97th: Put not another bit into your mouth till the former be swallowed. Let not your morsels be too big.
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30 November 2004
When I took the job of theatre critic, my editor told me that I'd have to develop a thick skin.
So far, actually, there have been few comments--positive or negative--in the four years I've been reviewing. There was a flurry of activity when some journal entries I'd written were discovered by some folks who took exception to them. It caused some serious problems which were able to be smoothed over...and in retrospect, when I went back and re-read the "objectionable" entries, I could see that. with one very ill-advised exception (which I regret to this day), the entries really had been misunderstood. What the readers interpreted as something negative was actually my trying to be very positive and only expressing my frustrations on line for how hard I was trying to say something positive and not hurt the feelings of non-professional actors who were performing with a lot of heart.
But we got past that.
I don't discuss specifics in this journal any more (hence being somewhat obtuse above) and whether I think positively or negatively about a non-professional production remains secret, while I try to be as honest as I can be in a review.
Imagine my surprise, then, when I was sent a copy of a letter sent to the editor. I was unable to attend a recent performance and someone filled in for me. In response to the substitute reviewer, the writer had written:
(Of course I wonder how discerning a person who thinks the plural of show is "show's" can be, who uses commas instead of periods, and who calls the person who reviews a show a "review" rather than a "reviewer.")
Intellectually, I know that the writer is wrong. I don't hate my job. I have tried to adhere to the philosophy that the function of a reviewer, when it comes to community theatre, is to be supportive, to criticize gently, and to try to encourage the theatre group to do better. Still, you can't lie to would-be patrons, who will be forking over hard-earned money to see a show, or your reputation is worthless. If something is not good, you can't praise it and say it's good, not matter how much people would like you to do that.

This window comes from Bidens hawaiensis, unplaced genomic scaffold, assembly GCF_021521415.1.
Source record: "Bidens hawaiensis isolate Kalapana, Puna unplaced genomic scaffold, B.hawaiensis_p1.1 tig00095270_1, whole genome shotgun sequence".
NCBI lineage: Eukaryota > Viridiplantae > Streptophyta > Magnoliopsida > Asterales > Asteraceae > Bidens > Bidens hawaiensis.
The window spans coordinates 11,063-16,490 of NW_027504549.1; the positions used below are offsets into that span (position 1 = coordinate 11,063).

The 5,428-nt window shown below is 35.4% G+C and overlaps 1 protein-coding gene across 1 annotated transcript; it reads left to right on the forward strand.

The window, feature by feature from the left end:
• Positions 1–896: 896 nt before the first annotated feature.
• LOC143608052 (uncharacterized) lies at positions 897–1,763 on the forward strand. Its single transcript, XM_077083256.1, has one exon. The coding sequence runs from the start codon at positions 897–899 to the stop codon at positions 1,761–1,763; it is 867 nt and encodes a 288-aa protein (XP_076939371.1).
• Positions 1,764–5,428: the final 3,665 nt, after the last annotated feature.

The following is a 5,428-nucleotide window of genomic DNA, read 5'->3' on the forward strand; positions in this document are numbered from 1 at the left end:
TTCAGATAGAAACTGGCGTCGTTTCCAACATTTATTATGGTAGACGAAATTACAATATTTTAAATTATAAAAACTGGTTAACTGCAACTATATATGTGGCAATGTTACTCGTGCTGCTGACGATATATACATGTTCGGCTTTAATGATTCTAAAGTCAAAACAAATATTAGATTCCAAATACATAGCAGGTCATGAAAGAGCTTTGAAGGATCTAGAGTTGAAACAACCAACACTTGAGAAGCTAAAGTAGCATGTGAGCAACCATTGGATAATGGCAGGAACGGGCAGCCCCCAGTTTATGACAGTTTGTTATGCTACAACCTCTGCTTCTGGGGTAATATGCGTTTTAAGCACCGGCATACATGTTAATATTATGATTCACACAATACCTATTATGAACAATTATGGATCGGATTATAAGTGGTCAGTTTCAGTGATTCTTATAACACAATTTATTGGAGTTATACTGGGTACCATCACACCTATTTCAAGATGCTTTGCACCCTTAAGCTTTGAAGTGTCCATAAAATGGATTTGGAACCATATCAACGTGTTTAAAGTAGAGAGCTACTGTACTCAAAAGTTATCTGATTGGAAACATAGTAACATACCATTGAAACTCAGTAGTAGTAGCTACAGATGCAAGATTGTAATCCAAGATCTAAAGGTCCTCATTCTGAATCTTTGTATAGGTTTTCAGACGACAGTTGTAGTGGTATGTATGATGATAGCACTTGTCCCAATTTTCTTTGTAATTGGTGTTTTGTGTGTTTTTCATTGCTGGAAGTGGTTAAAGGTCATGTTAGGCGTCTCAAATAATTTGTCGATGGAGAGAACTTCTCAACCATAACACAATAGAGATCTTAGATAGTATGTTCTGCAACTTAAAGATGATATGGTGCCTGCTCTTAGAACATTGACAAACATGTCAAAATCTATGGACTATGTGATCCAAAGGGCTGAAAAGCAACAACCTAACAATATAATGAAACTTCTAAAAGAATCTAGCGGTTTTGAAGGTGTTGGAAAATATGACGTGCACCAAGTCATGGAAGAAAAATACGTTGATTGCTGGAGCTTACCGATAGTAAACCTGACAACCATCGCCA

I reviewed a show this year where there were abominable performances, but the performers in question were town favorites and while I could have easily (and justifiably) torn apart their performances, I soft-pedaled it as much as possible. But I couldn't ignore a downright terrible performance.
If it had been a professional production, I would have had no compunction about tearing it apart. I once gave one star to a professional production that the other newspapers praised to the skies because the name star appeared to either be drunk or unable to remember his lines, the blocking of the show prevented me from seeing the final scene, and while there were good things about the show, people were going to be paying top dollar to see it, and I felt that they needed to know that there were serious problems with the production.
But you don't do that with community theatre--at least I don't . You don't let slipshod performances, or productions, off scott free, but you try not to be cruel. You can't hold people who work 8-5 in their "real" jobs and then rehearse nights for the love of it to the same standards as people who are professional actors.
Knowing that I've followed that philosophy pretty consistently, I still felt my stomach churn on reading this criticism of my reviews.
It got me to go to my file of reviews and pull up all the reviews I'd written about XXX and read them over again.
I should have just shrugged it off, but I was trying to figure out what the writer found so objectionable about them--or whatever could have led the writer to suggest that it appears I hated my job.
Does it sound like you hate your job if you point out shortcomings in a production? Should bad diction, inaudible dialog, faulty pitch, and downright bad performances be glossed over?
The interesting thing about the writer's note is that the person who filled in for me when I was unable to attend a performance actually wrote a more critical review than I would write. Only he has a better background in theatre so perhaps someone who thinks that the plural of "show" is "show's" didn't understand that in the middle of all that very knowledgable information was the clear message that this show was not up to professional--or even good community theatre--standards.
I'd like to be able to just toss stuff like this off without dwelling on it, but my father always told me that my problem is being "too sensitive." I resisted the temptation to fire off a note to the writer, and instead internalized it--and feel my stomach churning that someone could dare to think I'm less than perfect!
This letter came on the heels of Sheila's day of being the park bully, and my feeling reluctant to take her back again, for fear we'll encounter the same guy who thinks she's aggressive.
My father's right--I am too sensitive.
Website of the Day
I looked for an appropriate website to go along with this entry, and found this delightful article which I could relate to SO much!
Plus these are truly extraordinary!
PHOTO OF THE DAY
Just a cute picture of my cousin's granddaughter's dog.